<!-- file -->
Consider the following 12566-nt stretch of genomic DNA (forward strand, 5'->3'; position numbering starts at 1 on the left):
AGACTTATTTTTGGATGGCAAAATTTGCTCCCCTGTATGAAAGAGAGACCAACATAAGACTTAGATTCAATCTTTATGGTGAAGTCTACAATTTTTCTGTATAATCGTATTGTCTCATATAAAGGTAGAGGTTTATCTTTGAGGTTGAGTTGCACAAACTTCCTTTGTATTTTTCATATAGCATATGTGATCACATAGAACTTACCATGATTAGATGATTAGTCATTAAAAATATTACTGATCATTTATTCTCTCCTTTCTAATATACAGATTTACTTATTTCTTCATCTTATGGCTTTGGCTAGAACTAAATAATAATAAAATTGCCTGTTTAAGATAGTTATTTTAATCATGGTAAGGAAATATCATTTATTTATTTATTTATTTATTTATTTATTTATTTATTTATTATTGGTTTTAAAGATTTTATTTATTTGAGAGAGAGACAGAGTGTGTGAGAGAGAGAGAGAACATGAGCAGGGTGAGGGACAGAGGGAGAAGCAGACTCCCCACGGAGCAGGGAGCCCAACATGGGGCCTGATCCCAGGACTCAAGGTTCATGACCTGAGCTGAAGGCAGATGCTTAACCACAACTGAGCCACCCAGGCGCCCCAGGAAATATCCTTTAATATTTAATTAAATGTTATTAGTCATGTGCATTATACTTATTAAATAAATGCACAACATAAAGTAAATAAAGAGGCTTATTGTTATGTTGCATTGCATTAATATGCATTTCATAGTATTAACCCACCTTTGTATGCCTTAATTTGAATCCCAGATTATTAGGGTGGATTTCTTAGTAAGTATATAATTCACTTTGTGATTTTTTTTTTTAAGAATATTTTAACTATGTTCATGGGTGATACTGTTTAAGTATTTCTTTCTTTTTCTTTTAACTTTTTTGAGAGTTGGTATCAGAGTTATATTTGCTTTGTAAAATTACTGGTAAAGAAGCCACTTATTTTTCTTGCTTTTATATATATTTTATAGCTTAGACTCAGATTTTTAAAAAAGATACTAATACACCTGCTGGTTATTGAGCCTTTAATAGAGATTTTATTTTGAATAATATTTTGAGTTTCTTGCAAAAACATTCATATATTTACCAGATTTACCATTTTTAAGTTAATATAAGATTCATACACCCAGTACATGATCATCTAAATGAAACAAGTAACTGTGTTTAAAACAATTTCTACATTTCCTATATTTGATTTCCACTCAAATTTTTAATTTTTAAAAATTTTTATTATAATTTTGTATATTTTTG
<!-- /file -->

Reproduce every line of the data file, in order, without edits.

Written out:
Consider the following 12566-nt stretch of genomic DNA (forward strand, 5'->3'; position numbering starts at 1 on the left):
AGACTTATTTTTGGATGGCAAAATTTGCTCCCCTGTATGAAAGAGAGACCAACATAAGACTTAGATTCAATCTTTATGGTGAAGTCTACAATTTTTCTGTATAATCGTATTGTCTCATATAAAGGTAGAGGTTTATCTTTGAGGTTGAGTTGCACAAACTTCCTTTGTATTTTTCATATAGCATATGTGATCACATAGAACTTACCATGATTAGATGATTAGTCATTAAAAATATTACTGATCATTTATTCTCTCCTTTCTAATATACAGATTTACTTATTTCTTCATCTTATGGCTTTGGCTAGAACTAAATAATAATAAAATTGCCTGTTTAAGATAGTTATTTTAATCATGGTAAGGAAATATCATTTATTTATTTATTTATTTATTTATTTATTTATTTATTTATTATTGGTTTTAAAGATTTTATTTATTTGAGAGAGAGACAGAGTGTGTGAGAGAGAGAGAGAACATGAGCAGGGTGAGGGACAGAGGGAGAAGCAGACTCCCCACGGAGCAGGGAGCCCAACATGGGGCCTGATCCCAGGACTCAAGGTTCATGACCTGAGCTGAAGGCAGATGCTTAACCACAACTGAGCCACCCAGGCGCCCCAGGAAATATCCTTTAATATTTAATTAAATGTTATTAGTCATGTGCATTATACTTATTAAATAAATGCACAACATAAAGTAAATAAAGAGGCTTATTGTTATGTTGCATTGCATTAATATGCATTTCATAGTATTAACCCACCTTTGTATGCCTTAATTTGAATCCCAGATTATTAGGGTGGATTTCTTAGTAAGTATATAATTCACTTTGTGATTTTTTTTTTTAAGAATATTTTAACTATGTTCATGGGTGATACTGTTTAAGTATTTCTTTCTTTTTCTTTTAACTTTTTTGAGAGTTGGTATCAGAGTTATATTTGCTTTGTAAAATTACTGGTAAAGAAGCCACTTATTTTTCTTGCTTTTATATATATTTTATAGCTTAGACTCAGATTTTTAAAAAAGATACTAATACACCTGCTGGTTATTGAGCCTTTAATAGAGATTTTATTTTGAATAATATTTTGAGTTTCTTGCAAAAACATTCATATATTTACCAGATTTACCATTTTTAAGTTAATATAAGATTCATACACCCAGTACATGATCATCTAAATGAAACAAGTAACTGTGTTTAAAACAATTTCTACATTTCCTATATTTGATTTCCACTCAAATTTTTAATTTTTAAAAATTTTTATTATAATTTTGTATATTTTTG